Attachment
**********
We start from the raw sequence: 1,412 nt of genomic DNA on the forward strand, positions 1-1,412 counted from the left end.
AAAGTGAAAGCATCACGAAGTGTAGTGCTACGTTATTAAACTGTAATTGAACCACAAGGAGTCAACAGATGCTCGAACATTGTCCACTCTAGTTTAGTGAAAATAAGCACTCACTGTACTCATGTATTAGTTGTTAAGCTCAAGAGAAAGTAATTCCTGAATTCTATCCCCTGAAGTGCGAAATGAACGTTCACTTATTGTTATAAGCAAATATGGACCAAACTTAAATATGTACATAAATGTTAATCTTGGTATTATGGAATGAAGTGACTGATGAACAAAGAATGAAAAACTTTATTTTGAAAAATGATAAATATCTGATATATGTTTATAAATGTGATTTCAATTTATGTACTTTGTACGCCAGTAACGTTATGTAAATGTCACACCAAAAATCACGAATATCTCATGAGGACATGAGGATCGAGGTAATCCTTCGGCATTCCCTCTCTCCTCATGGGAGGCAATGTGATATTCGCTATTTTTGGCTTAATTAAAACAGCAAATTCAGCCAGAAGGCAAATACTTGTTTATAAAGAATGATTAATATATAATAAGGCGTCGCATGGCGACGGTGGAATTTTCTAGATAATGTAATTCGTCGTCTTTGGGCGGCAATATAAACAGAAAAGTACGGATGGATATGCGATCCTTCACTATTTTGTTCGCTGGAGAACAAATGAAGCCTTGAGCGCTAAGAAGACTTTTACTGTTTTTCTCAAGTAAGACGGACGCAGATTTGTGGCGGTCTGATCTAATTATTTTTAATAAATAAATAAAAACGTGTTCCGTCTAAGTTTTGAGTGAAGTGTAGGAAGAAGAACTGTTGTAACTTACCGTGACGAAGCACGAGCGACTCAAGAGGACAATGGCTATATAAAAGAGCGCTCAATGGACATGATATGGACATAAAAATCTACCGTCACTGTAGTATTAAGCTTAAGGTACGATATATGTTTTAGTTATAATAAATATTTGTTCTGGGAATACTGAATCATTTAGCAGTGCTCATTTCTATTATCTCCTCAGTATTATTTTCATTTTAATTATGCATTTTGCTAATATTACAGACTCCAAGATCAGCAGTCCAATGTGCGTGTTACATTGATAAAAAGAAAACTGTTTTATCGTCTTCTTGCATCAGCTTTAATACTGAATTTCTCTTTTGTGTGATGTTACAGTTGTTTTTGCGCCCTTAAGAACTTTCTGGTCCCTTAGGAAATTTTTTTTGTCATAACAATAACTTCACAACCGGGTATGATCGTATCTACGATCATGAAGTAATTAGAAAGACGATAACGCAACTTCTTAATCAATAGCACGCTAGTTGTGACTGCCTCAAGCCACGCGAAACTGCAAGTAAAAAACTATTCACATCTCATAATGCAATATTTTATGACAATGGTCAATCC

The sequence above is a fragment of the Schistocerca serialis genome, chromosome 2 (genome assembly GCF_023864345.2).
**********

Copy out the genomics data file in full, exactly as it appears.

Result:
We start from the raw sequence: 1,412 nt of genomic DNA on the forward strand, positions 1-1,412 counted from the left end.
AAAGTGAAAGCATCACGAAGTGTAGTGCTACGTTATTAAACTGTAATTGAACCACAAGGAGTCAACAGATGCTCGAACATTGTCCACTCTAGTTTAGTGAAAATAAGCACTCACTGTACTCATGTATTAGTTGTTAAGCTCAAGAGAAAGTAATTCCTGAATTCTATCCCCTGAAGTGCGAAATGAACGTTCACTTATTGTTATAAGCAAATATGGACCAAACTTAAATATGTACATAAATGTTAATCTTGGTATTATGGAATGAAGTGACTGATGAACAAAGAATGAAAAACTTTATTTTGAAAAATGATAAATATCTGATATATGTTTATAAATGTGATTTCAATTTATGTACTTTGTACGCCAGTAACGTTATGTAAATGTCACACCAAAAATCACGAATATCTCATGAGGACATGAGGATCGAGGTAATCCTTCGGCATTCCCTCTCTCCTCATGGGAGGCAATGTGATATTCGCTATTTTTGGCTTAATTAAAACAGCAAATTCAGCCAGAAGGCAAATACTTGTTTATAAAGAATGATTAATATATAATAAGGCGTCGCATGGCGACGGTGGAATTTTCTAGATAATGTAATTCGTCGTCTTTGGGCGGCAATATAAACAGAAAAGTACGGATGGATATGCGATCCTTCACTATTTTGTTCGCTGGAGAACAAATGAAGCCTTGAGCGCTAAGAAGACTTTTACTGTTTTTCTCAAGTAAGACGGACGCAGATTTGTGGCGGTCTGATCTAATTATTTTTAATAAATAAATAAAAACGTGTTCCGTCTAAGTTTTGAGTGAAGTGTAGGAAGAAGAACTGTTGTAACTTACCGTGACGAAGCACGAGCGACTCAAGAGGACAATGGCTATATAAAAGAGCGCTCAATGGACATGATATGGACATAAAAATCTACCGTCACTGTAGTATTAAGCTTAAGGTACGATATATGTTTTAGTTATAATAAATATTTGTTCTGGGAATACTGAATCATTTAGCAGTGCTCATTTCTATTATCTCCTCAGTATTATTTTCATTTTAATTATGCATTTTGCTAATATTACAGACTCCAAGATCAGCAGTCCAATGTGCGTGTTACATTGATAAAAAGAAAACTGTTTTATCGTCTTCTTGCATCAGCTTTAATACTGAATTTCTCTTTTGTGTGATGTTACAGTTGTTTTTGCGCCCTTAAGAACTTTCTGGTCCCTTAGGAAATTTTTTTTGTCATAACAATAACTTCACAACCGGGTATGATCGTATCTACGATCATGAAGTAATTAGAAAGACGATAACGCAACTTCTTAATCAATAGCACGCTAGTTGTGACTGCCTCAAGCCACGCGAAACTGCAAGTAAAAAACTATTCACATCTCATAATGCAATATTTTATGACAATGGTCAATCC

The sequence above is a fragment of the Schistocerca serialis genome, chromosome 2 (genome assembly GCF_023864345.2).